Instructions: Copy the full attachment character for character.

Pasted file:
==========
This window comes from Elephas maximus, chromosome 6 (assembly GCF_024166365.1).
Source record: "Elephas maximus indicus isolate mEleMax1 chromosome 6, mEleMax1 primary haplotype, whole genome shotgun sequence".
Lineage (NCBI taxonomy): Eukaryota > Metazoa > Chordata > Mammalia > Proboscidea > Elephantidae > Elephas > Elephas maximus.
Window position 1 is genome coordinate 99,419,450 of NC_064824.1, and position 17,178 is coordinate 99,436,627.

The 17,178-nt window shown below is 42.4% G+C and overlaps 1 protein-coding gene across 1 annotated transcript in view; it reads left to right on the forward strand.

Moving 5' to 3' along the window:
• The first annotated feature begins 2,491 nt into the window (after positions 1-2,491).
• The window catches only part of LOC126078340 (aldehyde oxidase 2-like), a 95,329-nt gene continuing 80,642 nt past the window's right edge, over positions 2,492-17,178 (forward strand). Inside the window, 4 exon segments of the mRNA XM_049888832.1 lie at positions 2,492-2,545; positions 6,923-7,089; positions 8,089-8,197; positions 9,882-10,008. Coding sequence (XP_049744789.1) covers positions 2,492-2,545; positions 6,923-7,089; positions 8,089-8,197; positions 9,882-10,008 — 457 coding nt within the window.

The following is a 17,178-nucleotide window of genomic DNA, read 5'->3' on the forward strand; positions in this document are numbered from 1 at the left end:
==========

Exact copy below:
This window comes from Elephas maximus, chromosome 6 (assembly GCF_024166365.1).
Source record: "Elephas maximus indicus isolate mEleMax1 chromosome 6, mEleMax1 primary haplotype, whole genome shotgun sequence".
Lineage (NCBI taxonomy): Eukaryota > Metazoa > Chordata > Mammalia > Proboscidea > Elephantidae > Elephas > Elephas maximus.
Window position 1 is genome coordinate 99,419,450 of NC_064824.1, and position 17,178 is coordinate 99,436,627.

The 17,178-nt window shown below is 42.4% G+C and overlaps 1 protein-coding gene across 1 annotated transcript in view; it reads left to right on the forward strand.

Moving 5' to 3' along the window:
• The first annotated feature begins 2,491 nt into the window (after positions 1-2,491).
• The window catches only part of LOC126078340 (aldehyde oxidase 2-like), a 95,329-nt gene continuing 80,642 nt past the window's right edge, over positions 2,492-17,178 (forward strand). Inside the window, 4 exon segments of the mRNA XM_049888832.1 lie at positions 2,492-2,545; positions 6,923-7,089; positions 8,089-8,197; positions 9,882-10,008. Coding sequence (XP_049744789.1) covers positions 2,492-2,545; positions 6,923-7,089; positions 8,089-8,197; positions 9,882-10,008 — 457 coding nt within the window.

The following is a 17,178-nucleotide window of genomic DNA, read 5'->3' on the forward strand; positions in this document are numbered from 1 at the left end: